In our first stab and planning and pacing we planned for every day, all of our lessons moving through the unit, and then on to the next unit. It wasn't long before we were showing up to team meetings apologizing to each other for being behind on our pacing. Our reasons for lagging behind were varied, some needed time to reteach, another was sick and the sub couldn't keep up, a third person was inspired to try something innovative, but it took a little longer. Then there were assemblies, evacuation drills, and the whole host of other things that popped up to steal instructional time from our days.
In our next round of planning, I proposed we add flex days to our units. A flex day is simply a day we haven't planned a specific lesson for. It's a blank, and it is moveable. We put them on the Friday's of our schedule, but in practice a teacher could use them any day he or she needed to. If I had to be absent on Wednesday, I used that as our flex day for that week. If I wanted to try a new tech tool with my students ,and it didn't fit in the regular flow of our curriculum, I could do it on a flex day. If my students needed re-teaching, or just needed more time than I anticipated on a project, we had a flex day to work with.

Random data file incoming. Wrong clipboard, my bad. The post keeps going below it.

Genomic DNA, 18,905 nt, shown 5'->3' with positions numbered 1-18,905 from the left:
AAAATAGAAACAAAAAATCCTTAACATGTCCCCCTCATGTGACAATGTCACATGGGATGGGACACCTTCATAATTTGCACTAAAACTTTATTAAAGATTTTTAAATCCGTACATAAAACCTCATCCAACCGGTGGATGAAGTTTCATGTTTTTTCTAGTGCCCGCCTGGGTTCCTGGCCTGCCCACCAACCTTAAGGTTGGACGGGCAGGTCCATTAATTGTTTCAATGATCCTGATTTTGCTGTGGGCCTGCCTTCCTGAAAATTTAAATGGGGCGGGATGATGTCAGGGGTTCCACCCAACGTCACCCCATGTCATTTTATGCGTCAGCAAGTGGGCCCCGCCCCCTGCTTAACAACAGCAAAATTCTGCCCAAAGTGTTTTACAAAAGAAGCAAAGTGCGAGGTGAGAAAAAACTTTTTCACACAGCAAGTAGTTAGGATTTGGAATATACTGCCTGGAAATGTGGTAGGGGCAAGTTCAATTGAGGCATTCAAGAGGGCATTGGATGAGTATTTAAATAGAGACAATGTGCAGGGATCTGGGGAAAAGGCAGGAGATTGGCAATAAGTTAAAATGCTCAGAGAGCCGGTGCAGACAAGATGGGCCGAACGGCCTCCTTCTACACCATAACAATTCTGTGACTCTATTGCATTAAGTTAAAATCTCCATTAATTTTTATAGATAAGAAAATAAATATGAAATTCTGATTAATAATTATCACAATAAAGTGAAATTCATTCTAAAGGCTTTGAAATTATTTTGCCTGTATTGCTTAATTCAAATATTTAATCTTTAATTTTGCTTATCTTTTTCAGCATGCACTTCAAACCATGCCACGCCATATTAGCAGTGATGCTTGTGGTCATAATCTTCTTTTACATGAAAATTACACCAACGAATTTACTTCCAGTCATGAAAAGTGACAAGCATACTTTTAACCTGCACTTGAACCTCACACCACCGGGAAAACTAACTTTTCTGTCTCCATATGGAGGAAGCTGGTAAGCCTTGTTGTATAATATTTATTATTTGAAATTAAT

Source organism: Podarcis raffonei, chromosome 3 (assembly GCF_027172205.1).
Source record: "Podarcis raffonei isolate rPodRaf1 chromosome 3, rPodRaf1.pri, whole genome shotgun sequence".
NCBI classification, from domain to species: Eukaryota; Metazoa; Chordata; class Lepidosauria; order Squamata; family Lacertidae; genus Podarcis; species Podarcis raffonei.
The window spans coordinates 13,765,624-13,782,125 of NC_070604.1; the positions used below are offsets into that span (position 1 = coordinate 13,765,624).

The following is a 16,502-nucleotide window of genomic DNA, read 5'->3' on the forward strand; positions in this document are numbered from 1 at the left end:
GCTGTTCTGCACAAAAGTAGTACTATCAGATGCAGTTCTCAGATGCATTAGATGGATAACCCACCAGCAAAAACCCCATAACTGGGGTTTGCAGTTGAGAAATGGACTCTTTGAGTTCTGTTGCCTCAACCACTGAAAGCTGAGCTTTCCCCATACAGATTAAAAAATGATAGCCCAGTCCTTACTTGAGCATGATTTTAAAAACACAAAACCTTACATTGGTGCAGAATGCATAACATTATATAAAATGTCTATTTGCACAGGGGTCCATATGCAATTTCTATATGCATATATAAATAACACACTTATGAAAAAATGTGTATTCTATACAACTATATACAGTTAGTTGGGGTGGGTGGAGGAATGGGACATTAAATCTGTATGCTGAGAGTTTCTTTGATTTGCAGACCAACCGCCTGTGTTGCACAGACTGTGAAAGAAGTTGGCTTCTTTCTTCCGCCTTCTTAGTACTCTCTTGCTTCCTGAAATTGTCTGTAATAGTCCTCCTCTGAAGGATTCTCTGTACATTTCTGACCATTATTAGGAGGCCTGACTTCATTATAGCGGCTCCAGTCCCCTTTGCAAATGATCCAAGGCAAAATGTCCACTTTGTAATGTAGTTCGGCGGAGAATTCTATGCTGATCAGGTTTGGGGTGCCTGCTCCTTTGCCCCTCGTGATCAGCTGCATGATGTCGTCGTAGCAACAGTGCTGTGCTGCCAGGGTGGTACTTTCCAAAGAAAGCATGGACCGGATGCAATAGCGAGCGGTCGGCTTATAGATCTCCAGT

Almost immediately, our team was happier. We felt like we had enough time to make sure our students understood the concepts. It gave us autonomy to implement adaptations to the curriculum and "pilot" new ideas. It made having a sub day much easier because we could leave a lesson our students could do independently. In my own classroom, I most often used flex days for an article of the week assignment, or to catch up on lingering work. It is never a wasted day, just a day where my students and I get to determine our own top priorities.
If you are planning with a team, and pacing out your unit plans, I highly recommend building in one day a week as a flexible day. It gives teachers the autonomy to make decisions about what their students need. It accounts for the vagaries of life and the kinds of events that happen in schools that take class time. It is a realistic approach to pacing curriculum, so that teachers and students have a chance to catch up, reflect, and try new approaches.
All Hail the Flex Day!
Post a Comment
Thanks for your comment on this post. If you have an urgent question you may want to reach out to me on Twitter @JenRoberts1.
Comments on this blog are moderated for posts more than five days old to cut down on spam, so if you are commenting on an older post it may not appear right away.
If something here helped you, feel free to donate $5 toward my classroom library at https://www.buymeacoffee.com/jroberts1